NCAA Athletes Must Be Paid For Use Of Name And Likeness, Judge Rules

The National Collegiate Athletics Association (NCAA) has long ruled that student-athletes may not receive compensation for the use of their names, images, or likeness. At the same time, the organization and member schools brought in millions of dollars from jersey sales and other licenses. A U.S. District Court Judge ruled today that the NCAA violated antitrust laws with its actions and must now pay student-athletes.

The court’s decision was first reported on by CBS Sports who dug through the 99-page opinion from U.S. District Judge Claudia Wilken of the Northern District of California. The judge put a permanent injunction that will prevent the NCAA “from enforcing any rules or bylaws that would prohibit its member schools and conferences from offering their FBS football or Division I basketball recruits a limited share of the revenues generated from the use of their names, images, and likenesses in addition to a full grant-in-aid.”

Wilken’s ruling does allow the NCAA to put in place a cap that FBS football and Division I men’s basketball players can receive while they are in school, but the cap must not fall below the athlete’s cost of attending school. Additionally, the judge ruled that NCAA member schools and conferences will be allowed to setup a trust for athletes that will become payable when they leave school, or their eligibility expires. The trust amount must be at least $5,000 per person for each year of eligibility, and the same amount must be offered to all athletes in the same class and on the same team. While student-athletes must be compensated for the use of the name, likeness, or image, they will not be allowed to receive money for endorsements. “Allowing student-athletes to endorse commercial products would undermine the efforts of both the NCAA and its member schools to protect against the ‘commercial exploitation’ of student-athletes,” Judge Wilkens’ wrote in response to the request by the plaintiffs.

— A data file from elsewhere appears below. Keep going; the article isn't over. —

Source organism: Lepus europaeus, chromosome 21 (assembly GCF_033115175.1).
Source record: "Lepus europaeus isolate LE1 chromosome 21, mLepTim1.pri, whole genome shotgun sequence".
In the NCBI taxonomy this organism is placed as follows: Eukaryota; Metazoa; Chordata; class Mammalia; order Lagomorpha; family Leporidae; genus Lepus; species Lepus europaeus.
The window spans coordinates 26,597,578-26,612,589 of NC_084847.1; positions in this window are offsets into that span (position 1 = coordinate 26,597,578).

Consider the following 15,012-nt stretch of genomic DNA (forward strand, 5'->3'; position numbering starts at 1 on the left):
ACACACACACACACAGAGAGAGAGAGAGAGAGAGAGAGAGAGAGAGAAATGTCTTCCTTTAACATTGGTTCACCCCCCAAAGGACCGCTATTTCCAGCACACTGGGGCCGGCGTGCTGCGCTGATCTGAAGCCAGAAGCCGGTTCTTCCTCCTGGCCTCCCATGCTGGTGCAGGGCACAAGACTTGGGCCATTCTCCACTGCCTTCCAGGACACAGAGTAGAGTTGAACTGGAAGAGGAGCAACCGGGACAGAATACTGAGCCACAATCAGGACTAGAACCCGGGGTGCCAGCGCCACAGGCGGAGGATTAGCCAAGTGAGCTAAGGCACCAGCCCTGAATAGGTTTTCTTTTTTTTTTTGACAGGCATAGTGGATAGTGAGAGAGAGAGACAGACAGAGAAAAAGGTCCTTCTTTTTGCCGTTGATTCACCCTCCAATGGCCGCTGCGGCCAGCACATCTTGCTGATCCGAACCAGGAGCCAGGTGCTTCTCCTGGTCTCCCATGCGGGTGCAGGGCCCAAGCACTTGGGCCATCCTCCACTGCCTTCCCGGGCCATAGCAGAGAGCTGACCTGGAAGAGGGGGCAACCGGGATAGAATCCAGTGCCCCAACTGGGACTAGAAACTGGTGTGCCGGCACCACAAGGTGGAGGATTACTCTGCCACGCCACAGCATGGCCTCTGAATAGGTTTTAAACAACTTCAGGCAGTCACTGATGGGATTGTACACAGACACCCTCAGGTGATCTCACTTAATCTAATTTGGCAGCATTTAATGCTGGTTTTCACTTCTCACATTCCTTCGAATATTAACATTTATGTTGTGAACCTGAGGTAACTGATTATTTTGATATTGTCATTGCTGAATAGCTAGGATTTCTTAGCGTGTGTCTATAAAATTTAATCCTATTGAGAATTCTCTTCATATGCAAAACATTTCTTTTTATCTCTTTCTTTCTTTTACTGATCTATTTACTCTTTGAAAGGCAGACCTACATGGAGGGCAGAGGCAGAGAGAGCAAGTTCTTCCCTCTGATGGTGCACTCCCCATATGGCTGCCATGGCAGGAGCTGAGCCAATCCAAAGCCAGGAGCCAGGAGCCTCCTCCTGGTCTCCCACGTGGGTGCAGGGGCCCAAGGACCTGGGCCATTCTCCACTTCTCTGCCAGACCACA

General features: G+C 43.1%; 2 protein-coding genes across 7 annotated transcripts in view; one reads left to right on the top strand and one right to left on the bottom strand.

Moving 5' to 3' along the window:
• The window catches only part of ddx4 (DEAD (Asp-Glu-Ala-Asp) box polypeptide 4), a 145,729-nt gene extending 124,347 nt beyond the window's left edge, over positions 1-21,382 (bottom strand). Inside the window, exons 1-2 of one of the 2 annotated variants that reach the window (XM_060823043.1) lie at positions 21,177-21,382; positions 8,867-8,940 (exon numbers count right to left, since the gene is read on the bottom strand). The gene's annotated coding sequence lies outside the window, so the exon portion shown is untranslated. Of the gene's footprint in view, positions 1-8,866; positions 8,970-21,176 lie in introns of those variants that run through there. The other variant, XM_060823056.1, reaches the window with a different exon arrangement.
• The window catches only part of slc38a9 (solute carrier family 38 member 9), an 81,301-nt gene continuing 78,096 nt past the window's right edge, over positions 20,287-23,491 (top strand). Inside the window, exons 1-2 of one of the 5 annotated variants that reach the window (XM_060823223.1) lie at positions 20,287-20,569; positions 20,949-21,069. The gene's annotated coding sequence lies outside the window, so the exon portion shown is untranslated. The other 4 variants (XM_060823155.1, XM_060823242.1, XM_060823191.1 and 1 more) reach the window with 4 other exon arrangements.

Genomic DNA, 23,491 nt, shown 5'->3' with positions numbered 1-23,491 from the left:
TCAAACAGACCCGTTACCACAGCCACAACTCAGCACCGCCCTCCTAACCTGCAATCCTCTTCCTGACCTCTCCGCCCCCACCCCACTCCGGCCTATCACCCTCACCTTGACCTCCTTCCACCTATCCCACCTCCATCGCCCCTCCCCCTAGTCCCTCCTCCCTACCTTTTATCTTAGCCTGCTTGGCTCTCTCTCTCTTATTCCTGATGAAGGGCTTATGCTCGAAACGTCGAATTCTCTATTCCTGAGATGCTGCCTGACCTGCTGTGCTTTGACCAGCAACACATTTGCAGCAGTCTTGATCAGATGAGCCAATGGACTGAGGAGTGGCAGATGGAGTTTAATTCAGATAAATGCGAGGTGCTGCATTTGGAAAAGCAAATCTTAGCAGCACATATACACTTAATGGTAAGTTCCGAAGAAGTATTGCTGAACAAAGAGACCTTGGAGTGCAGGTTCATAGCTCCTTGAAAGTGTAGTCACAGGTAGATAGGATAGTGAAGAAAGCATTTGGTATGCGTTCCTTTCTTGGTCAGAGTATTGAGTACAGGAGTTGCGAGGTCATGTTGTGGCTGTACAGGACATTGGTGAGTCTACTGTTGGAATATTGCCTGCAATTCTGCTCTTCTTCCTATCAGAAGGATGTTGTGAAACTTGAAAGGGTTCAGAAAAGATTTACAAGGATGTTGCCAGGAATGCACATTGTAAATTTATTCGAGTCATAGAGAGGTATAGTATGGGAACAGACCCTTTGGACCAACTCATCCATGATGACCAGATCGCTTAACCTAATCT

The lawsuit was originally brought by former UCLA basketball player Ed O’Bannon in 2009. He filed an antitrust lawsuit against the NCAA, Electronic Arts and Collegiate Licensing Company (CLC). Electronic Arts stopped producing college basketball video games after NCAA Basketball 10 was released in 2009 and put its college football video game on indefinite hold after NCAA Football 2014 last year after a settlement. The publisher and paid out $40 million to players whose likenesses were used in video games.

“I’m never at a loss of words, but I just can’t explain it to you,” said Sonny Vaccaro who led the anti-trust lawsuit. “It’s like that impossible dream thing. Don Quixote finally got it. (Wilken) took out the word amateurism for the NCAA. To me, the ones who are going to benefit are the ones who don’t even know we won today, the kids of the future. I feel very good about that.”

NCAA Chief Legal Officer Donald Remy had the expected opposite response, according to USA Today.

“We disagree with the Court’s decision that NCAA rules violate antitrust laws,” Remy said in a statement. “We note that the Court’s decision sets limits on compensation, but are reviewing the full decision and will provide further comment later. As evidenced by yesterday’s Board of Directors action, the NCAA is committed to fully supporting student-athletes.”

Kevin Sweeney, legal counsel for the Big 12 Conference, added: “We will have to carefully evaluate this to figure out how we comply with this ruling, “We will move forward with promoting the collegiate amateur model. … (Wilken) doesn’t throw out the collegiate amateur model.”

How this ruling will play out with how student-athletes will get paid for which use names, images, and likenesses is unknown. The NCAA has already pledged to appeal so this lawsuit may eventually find itself in front of the Supreme Court. Additionally, there are more lawsuits asking for players to be paid behind this one.

The landscape of college athletic was forever changed with this ruling, however, and shows that the old model of the uncompensated (except for scholarship) student-athlete doesn’t work in the modern era. Exactly what it morphs into will play out over the next decade or more.

[Image via EA Sports NCAA Football 14]